I recently finished reading “Still Alice” by Lisa Genova. It is a story of a woman who is a professor at Harvard and is diagnosed with early onset Alzheimer’s disease. Written from her point of view, you can see how she progressively gets worse until she can no longer recognize her family and can’t even remember where the bathroom is in their house. Although terribly sad, the book is a page turner. I recommend it highly.

Naturally, I started comparing her forgetfulness with my own. I can’t tell you how many times I have walked, with purpose, to the basement or the pantry and when I got there, I had no idea what I came for. Frustrated, I tried to remember what I was doing before I got there and would end up turning around. The minute I got back to where I was, I would roll my eyes and head back to the basement or pantry, my memory refreshed. Could I have early onset Alzheimers, too?

I was talking about this at my son’s basketball game this weekend with some other moms. These two ladies both have three kids, like me, and both work outside of the home. They agreed that they had these moments of forgetfulness, too and assured me that I was not losing my mind. One mom said that because we have some much going on in our lives, we are always thinking about the next thing and never live in the moment. She is right. I found myself looking for a scrap piece of paper during church because something came to mind that I had to do this week. If I don’t write it down – poof! – it is gone.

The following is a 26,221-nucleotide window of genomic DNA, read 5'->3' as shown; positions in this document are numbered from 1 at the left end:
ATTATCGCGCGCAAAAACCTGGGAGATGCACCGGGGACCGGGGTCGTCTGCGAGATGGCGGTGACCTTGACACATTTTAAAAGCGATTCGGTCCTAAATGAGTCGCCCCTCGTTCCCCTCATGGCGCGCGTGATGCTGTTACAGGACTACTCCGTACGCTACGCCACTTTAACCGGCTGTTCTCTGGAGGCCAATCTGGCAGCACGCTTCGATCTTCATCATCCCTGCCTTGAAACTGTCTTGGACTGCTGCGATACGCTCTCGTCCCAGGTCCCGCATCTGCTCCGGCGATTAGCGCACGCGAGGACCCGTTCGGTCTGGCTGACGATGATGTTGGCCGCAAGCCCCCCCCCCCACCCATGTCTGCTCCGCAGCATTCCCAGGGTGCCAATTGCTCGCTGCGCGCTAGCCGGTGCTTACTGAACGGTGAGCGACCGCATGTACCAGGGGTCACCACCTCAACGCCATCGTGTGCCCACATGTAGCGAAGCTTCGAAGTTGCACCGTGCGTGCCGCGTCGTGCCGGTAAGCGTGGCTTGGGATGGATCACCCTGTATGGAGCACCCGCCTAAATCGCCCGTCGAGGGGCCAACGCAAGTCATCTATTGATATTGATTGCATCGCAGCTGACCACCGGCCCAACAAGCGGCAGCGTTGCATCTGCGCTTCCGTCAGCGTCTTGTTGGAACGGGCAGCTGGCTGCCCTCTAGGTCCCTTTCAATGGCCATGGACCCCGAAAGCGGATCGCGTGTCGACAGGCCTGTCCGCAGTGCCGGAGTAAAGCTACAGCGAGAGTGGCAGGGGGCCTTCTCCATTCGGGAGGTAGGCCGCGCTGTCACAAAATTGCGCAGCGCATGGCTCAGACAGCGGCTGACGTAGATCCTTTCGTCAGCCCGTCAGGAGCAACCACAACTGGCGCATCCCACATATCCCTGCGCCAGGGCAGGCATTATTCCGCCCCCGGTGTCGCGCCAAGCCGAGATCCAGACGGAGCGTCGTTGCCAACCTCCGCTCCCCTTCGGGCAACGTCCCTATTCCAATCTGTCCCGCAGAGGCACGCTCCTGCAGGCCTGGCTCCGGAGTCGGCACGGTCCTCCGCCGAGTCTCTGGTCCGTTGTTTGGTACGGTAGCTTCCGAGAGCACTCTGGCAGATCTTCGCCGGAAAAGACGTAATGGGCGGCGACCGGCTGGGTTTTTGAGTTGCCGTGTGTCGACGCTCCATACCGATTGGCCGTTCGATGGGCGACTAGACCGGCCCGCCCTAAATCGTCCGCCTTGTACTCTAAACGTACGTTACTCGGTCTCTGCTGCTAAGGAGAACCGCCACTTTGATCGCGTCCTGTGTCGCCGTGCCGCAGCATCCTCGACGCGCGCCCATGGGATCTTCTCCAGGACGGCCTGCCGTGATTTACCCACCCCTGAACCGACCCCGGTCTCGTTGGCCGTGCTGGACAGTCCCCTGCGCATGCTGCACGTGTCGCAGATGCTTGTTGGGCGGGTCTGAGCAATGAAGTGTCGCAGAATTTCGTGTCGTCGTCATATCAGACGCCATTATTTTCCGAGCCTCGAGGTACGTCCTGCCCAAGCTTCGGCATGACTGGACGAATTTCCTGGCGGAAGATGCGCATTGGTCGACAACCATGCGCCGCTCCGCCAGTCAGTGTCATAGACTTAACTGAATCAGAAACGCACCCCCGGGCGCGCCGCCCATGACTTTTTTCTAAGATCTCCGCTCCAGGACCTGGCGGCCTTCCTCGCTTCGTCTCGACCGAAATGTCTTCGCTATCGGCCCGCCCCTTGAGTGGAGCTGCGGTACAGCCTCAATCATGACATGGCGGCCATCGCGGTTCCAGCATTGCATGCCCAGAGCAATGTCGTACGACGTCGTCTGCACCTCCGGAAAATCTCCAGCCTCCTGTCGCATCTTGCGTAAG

It’s hard to remember anything at all. Although I think my kids are pretty organized and self motivating, I end up reminding them to do things all the time. While in route to do something myself, I am usually asked to find something, help with something, break up a fight, let out the poor dog at the back door who is crossing her legs and shut off TVs and lights as I go. It is no wonder I forget things.

Over the weekend, I gave my cat his meds. They need to be refrigerated, so I pulled them out and brought them upstairs where the cat was hanging out on my bed. I brought him into the master bath to avoid getting it on my bed and gave him the meds. I have no idea what happened after that. The next morning, I went to the fridge to get his meds again. They weren’t in there. I searched the whole fridge, the garage fridge and the master bath and bedroom. No meds in sight. I asked my husband and kids if they saw it. No, it just disappeared. My daughter suggested that the cat hid it. Possibly. Being a Saturday, my vet was closed so I couldn’t get another bottle. I decided to worry about it later. Hours later, while going through the house cleaning up, I found the bottle in the powder room. I guess I stopped off there the night before. Thankfully, I called my pharmacist friend and asked if the meds were still good. She assured me that they were fine. We were back in business.

I can only blame my family and my crazy life style for so long. They will get older, taking their crazy schedules with them when they leave. Me and What’s-His-Name will be older, too. Who will we blame the forgetfulness on then?